Horror novel fans are in for a nostalgic treat when they pick up Paperbacks From Hell, a new book by Grady Hendrix that thoroughly examines the 1970s and 1980s explosion of horror fiction. An aficionado of the genre and author of novels Horrorstör and My Best Friend’s Exorcism, Hendrix provides fascinating backstories for the era’s delightfully twisted and often demented books. The many talented artists who helped make library and bookstore shelves far more eye-catching—with sexy, gruesome and sometimes hilarious cover illustrations—also get their due. Sure, the 1990s had R.L. Stine’s Goosebumps series, but those kid-friendly books were child’s play compared with the pulp-publishing madness that the 1970s and 1980s delivered. One particularly memorable paperback that Hendrix looks at is John Christopher’s The Little People, which stars whip-swinging devilish Nazi leprechauns. Alien pregnancies, sex-crazed demons, man-eating animals and insects—you name it, the 1970s and 1980s horror section had it. Hendrix writes about it all in spectacular detail, accompanied by sensational imagery—Paperbacks From Hell includes hundreds of full-color covers and illustrations.
Some of these old horror-fiction gems were published by the now-defunct Playboy Press. In 1976, Hendrix writes, Playboy Press “began targeting female readers with horror novels and bodice rippers.” For an exclusive look at some of these old Playboy Press book covers, check out the gallery below.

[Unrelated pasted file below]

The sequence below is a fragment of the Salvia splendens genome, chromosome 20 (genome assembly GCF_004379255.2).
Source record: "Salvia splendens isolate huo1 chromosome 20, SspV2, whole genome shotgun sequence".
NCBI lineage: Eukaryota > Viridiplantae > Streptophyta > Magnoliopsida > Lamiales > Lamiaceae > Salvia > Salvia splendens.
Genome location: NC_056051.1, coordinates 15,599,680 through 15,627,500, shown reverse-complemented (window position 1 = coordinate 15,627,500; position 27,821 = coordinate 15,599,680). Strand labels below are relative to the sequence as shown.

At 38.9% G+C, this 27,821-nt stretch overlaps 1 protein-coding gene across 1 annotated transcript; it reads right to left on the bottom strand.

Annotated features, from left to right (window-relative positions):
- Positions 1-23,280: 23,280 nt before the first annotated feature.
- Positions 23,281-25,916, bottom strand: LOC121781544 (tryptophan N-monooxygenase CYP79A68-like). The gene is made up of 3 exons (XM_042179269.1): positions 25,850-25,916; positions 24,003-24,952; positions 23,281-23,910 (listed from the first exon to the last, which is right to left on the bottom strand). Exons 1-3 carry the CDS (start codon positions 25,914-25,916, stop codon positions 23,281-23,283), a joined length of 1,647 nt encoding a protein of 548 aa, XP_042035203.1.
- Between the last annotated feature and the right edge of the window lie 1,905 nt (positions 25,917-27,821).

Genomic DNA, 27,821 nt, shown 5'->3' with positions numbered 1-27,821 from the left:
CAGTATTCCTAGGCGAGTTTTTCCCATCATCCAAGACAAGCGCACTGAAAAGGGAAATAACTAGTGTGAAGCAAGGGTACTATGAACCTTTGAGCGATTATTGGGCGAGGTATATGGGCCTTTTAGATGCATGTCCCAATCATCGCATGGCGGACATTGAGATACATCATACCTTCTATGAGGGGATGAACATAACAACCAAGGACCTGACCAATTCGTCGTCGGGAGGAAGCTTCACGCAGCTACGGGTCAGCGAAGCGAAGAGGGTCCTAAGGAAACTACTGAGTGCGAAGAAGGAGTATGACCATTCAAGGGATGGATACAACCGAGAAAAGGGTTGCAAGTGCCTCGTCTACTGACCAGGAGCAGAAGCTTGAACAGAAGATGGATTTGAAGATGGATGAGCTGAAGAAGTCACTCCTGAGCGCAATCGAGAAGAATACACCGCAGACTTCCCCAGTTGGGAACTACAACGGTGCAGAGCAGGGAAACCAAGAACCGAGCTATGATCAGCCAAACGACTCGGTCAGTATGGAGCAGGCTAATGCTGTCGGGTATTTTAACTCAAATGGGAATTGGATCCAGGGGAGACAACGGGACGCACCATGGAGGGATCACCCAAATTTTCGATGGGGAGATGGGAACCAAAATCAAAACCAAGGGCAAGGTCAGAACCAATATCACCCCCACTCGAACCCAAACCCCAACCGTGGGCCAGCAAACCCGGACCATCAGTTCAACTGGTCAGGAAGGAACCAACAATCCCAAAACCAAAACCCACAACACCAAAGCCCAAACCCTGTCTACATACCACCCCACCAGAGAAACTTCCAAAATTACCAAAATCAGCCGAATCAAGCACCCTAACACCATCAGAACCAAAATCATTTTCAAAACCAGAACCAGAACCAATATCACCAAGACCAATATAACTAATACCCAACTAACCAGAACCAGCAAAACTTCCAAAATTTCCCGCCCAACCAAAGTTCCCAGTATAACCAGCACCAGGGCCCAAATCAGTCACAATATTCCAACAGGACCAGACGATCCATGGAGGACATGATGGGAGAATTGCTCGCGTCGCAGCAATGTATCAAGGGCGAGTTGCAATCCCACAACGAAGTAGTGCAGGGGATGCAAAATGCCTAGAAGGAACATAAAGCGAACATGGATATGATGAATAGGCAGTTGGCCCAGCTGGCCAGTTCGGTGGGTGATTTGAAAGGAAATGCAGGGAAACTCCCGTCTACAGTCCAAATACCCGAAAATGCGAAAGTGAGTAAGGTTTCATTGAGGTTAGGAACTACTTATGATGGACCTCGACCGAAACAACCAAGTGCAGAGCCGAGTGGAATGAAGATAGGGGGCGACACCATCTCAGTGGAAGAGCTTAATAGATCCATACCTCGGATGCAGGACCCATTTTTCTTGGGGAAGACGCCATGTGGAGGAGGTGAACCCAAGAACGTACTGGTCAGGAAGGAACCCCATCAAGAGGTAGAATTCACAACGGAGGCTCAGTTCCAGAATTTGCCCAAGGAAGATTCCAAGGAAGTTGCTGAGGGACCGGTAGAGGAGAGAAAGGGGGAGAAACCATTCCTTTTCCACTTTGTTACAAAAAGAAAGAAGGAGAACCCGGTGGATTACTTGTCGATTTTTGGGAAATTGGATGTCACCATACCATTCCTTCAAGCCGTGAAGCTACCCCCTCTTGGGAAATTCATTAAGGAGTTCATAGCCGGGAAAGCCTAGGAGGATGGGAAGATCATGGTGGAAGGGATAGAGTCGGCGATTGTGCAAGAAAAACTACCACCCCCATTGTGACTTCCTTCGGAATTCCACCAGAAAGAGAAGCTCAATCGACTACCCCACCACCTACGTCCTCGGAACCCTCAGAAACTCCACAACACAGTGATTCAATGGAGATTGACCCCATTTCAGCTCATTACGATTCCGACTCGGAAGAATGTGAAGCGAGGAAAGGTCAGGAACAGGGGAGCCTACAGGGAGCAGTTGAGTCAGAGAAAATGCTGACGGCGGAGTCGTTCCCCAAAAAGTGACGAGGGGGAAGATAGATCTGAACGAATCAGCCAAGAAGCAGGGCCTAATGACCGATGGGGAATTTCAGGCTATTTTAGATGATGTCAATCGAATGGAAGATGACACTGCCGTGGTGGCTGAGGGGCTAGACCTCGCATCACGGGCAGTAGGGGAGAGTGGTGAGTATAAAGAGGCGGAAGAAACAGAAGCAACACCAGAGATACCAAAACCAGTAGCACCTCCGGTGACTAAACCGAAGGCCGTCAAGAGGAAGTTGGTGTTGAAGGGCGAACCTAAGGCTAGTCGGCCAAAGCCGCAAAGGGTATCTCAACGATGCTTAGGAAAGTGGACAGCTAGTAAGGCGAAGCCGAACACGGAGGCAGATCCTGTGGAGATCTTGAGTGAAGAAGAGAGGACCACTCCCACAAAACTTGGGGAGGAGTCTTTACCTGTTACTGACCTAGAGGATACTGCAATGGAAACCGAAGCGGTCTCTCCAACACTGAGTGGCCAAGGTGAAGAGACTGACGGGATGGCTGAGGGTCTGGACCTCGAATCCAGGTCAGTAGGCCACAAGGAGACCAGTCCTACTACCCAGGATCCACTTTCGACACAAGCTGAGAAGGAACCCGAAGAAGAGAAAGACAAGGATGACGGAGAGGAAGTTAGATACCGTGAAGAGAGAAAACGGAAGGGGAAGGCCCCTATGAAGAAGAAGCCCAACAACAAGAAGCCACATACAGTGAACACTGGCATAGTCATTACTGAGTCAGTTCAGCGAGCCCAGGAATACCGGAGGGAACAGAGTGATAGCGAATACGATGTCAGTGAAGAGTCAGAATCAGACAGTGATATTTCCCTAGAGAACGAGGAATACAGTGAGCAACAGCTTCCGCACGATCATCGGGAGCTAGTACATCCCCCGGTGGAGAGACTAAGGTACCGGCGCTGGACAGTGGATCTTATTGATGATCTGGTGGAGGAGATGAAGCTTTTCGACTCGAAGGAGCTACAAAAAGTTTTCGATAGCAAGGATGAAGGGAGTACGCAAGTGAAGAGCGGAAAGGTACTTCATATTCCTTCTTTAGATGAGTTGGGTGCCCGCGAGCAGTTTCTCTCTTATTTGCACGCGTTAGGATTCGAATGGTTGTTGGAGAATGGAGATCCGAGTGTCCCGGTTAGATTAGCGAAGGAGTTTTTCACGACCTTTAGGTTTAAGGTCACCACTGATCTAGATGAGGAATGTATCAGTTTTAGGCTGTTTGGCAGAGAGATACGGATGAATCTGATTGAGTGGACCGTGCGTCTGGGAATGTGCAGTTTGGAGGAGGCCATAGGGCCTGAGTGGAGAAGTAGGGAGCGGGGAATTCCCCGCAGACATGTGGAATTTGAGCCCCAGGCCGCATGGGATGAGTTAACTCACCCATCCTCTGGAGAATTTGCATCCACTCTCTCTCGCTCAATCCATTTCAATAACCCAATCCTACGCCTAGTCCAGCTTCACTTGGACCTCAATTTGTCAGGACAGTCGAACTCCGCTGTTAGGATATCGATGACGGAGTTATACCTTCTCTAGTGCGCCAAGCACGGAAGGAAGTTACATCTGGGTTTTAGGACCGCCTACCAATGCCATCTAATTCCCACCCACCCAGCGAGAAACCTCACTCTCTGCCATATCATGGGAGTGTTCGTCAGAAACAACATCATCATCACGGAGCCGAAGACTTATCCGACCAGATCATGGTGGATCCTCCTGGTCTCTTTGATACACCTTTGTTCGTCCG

We caught up with Hendrix and talked to him about his favorite horror novel art, which books he’d like to see translated to film and why you should always judge a book by its cover.
You once bought a copy of The Little People solely for its crazy cover art. There’s that old saying, “don’t judge a book by its cover.” Do horror book covers from the 1970s and 1980s make it hard to follow that rule?
“Don’t judge a book by its cover” is supposed to apply only to serial killers—as in “We were getting married in three weeks and then the police dug up his backyard. Oh well, don’t judge a book by its cover.” Books should 100 percent be judged by their covers, and the fact that this advice has been misapplied to books accounts for the drastic decline in the awesomeness of book covers since the early 1990s.
You describe H.W. Hocherman’s The Gilgul as not living up to the promise of its cover. Out of all the books you include in Paperbacks From Hell, which has the best cover, but worst story?
Whoa, whoa, whoa. The Gilgul cover features a one-of-a-kind sculpted screaming lizard-faced bride by artist Jim Thiesen—so unless the book inside was The Great Gatsby, there’s no way anything could live up to it. And The Gilgul features said bride spraying black breast milk, so it has its own charms. Probably the one book that didn’t deliver for me is The Christmas Babies, which promises evil Yuletide infants on the cover and then doesn’t even take place at Christmas. Silent tears slid down my face while I read that one.
What’s your favorite book-cover art of all time?